So the voltage across R1 will not achieve your objective.

Note a darlington has two BE junctions and would make matters worse in this respect.
 
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AnalogKid

Joined Aug 1, 2013
10,225
Studiot, I answered your post #6 question in #19.

jp is correct, the output of the opamp automatically compensates for the turn-on voltage of whatever the pass transistor is, up to the point where the output stage clips. For a darlington, it would be 3.3V + (2 x Vbe), or approx. 4.6V at max Vs. Vcc = 12 V will be plenty of headroom; in fact, the opamp output current is so low that a 5V rail-to-rail part would work. For a MOSFET the max opamp output voltage would be 3.3V + Vgs (@Id = 0.1 A). Depending on the FET this could be less than 4.6 V, but maybe not.

Note to jp - if you change to a current source circuit with a PNP transistor, the interface between the transistor and the opamp gets much more complicated since that interface now has 200V across it.

I don't think I'd run a TO-92 transistor at 200 mW dissipation without knowing more about the available cooling environment.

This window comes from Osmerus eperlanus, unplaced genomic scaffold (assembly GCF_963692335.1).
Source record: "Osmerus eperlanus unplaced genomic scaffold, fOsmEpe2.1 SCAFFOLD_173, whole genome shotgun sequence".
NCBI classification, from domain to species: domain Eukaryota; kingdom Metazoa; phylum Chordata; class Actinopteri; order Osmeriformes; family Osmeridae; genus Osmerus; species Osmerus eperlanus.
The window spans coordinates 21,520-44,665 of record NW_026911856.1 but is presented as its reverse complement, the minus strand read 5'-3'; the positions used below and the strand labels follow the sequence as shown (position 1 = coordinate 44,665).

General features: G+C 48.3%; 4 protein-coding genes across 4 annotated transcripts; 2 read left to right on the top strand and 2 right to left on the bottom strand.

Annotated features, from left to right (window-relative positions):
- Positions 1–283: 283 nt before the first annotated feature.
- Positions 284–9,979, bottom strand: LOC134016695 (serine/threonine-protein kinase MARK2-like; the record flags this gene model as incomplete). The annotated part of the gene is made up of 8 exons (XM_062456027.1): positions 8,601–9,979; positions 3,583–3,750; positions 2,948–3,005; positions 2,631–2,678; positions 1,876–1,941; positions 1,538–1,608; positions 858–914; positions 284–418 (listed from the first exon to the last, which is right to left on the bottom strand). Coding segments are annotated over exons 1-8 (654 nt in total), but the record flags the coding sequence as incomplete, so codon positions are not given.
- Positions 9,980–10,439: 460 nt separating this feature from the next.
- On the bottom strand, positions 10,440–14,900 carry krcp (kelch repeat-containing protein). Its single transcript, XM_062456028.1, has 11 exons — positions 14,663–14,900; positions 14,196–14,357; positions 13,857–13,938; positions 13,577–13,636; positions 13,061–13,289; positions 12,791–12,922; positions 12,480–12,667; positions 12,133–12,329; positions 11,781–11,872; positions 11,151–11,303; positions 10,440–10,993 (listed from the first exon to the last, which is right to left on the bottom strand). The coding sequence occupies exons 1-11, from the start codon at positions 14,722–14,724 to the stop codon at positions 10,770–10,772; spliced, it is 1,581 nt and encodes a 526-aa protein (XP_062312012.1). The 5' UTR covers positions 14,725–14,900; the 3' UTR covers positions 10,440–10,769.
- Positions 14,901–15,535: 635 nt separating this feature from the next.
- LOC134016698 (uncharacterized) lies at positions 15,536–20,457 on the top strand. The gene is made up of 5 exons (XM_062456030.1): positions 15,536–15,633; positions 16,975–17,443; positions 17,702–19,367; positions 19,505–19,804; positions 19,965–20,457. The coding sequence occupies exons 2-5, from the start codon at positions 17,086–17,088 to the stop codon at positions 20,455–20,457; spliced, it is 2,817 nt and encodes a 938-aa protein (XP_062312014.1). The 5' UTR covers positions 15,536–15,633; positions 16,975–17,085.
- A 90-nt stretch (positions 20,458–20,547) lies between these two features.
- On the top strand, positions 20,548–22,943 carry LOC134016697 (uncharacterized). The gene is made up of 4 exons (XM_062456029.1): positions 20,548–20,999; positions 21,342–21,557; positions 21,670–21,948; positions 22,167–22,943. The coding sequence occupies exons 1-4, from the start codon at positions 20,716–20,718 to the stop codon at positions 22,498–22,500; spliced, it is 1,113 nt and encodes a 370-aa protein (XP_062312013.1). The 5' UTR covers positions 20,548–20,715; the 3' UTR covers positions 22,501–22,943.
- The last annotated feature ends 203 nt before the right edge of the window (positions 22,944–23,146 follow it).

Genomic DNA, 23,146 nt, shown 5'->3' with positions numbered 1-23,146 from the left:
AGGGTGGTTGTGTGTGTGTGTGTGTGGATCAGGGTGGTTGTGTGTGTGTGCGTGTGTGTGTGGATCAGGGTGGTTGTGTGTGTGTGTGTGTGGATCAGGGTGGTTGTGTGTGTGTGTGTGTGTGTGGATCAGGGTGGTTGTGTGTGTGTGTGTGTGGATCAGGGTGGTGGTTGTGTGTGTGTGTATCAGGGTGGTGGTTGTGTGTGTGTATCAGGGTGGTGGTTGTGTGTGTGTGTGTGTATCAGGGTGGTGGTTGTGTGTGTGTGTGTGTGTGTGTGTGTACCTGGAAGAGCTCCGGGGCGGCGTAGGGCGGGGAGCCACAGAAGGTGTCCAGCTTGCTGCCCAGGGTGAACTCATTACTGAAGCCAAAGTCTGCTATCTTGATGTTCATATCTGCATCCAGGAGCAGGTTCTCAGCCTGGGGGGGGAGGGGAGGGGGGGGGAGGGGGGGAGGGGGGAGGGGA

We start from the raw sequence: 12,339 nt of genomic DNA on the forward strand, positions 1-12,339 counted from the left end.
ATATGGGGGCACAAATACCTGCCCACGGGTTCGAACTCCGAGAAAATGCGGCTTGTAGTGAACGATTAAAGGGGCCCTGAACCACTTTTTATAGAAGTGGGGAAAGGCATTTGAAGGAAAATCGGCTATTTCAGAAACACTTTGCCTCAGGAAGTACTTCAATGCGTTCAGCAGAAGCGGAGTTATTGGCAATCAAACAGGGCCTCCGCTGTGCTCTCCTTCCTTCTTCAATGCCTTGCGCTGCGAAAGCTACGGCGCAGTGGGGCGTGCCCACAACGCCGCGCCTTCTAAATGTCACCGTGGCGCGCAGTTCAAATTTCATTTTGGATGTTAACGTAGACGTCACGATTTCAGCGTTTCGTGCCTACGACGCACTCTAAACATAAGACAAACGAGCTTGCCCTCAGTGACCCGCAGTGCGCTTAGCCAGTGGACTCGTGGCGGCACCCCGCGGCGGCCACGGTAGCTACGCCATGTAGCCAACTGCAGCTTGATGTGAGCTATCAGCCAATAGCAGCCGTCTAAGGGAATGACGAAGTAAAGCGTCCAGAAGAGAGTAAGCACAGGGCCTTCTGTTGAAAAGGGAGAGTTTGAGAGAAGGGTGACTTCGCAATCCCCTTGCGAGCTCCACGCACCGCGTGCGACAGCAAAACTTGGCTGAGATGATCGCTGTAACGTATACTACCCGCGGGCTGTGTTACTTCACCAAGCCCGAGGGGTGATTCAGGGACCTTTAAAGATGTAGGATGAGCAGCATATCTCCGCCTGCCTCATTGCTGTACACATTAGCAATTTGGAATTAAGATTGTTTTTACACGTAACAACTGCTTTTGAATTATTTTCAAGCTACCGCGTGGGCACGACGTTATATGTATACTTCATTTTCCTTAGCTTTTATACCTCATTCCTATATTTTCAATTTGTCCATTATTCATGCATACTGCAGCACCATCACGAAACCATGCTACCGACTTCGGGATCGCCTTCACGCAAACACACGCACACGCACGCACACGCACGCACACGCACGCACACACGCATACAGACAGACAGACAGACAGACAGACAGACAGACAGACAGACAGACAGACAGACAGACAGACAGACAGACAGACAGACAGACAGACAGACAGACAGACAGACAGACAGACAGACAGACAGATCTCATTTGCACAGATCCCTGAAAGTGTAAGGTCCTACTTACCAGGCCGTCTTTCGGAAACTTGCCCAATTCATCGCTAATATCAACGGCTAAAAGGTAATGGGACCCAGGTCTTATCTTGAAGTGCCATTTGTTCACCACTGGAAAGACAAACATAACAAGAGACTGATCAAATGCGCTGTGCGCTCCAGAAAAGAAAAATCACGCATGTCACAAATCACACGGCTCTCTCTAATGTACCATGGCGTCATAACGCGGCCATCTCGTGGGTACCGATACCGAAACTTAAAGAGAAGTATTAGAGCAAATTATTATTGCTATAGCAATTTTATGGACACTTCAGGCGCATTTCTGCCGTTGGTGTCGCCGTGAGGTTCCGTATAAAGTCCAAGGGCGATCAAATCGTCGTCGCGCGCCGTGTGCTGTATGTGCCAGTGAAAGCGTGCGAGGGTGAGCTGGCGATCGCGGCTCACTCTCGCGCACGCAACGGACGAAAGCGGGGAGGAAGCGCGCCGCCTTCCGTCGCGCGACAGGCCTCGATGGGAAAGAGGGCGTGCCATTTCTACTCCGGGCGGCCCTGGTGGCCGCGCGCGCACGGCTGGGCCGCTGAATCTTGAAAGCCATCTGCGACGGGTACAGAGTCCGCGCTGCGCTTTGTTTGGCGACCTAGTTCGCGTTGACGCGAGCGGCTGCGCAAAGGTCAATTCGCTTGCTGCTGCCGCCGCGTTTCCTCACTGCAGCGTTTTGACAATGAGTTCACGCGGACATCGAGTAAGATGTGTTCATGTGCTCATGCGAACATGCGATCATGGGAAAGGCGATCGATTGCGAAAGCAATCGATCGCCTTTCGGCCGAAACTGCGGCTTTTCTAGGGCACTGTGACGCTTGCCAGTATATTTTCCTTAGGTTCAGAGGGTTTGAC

ak
 

studiot

Joined Nov 9, 2007
4,998
3.3V + (2 x Vbe),
Is not 3.3 volts.

You obviously realise that both Vbe and Vr1 are within the follower loop, but Vs is shown as being applied to both so Vs will have to be greater by this amount, throughout its range.
The pulsed output with an average of 200mW is well within the capabilities of the stated small signal transistors. They were originally developed for driving discharge tube displays with just such pulses.

Obviously heatsinking would be required, and the OP has already asked about this. But 200mW is not so onerous.
 
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Thread Starter

jpborunda

Joined Apr 9, 2014
55
Studiot, I answered your post #6 question in #19.

jp is correct, the output of the opamp automatically compensates for the turn-on voltage of whatever the pass transistor is, up to the point where the output stage clips. For a darlington, it would be 3.3V + (2 x Vbe), or approx. 4.6V at max Vs. Vcc = 12 V will be plenty of headroom; in fact, the opamp output current is so low that a 5V rail-to-rail part would work. For a MOSFET the max opamp output voltage would be 3.3V + Vgs (@Id = 0.1 A). Depending on the FET this could be less than 4.6 V, but maybe not.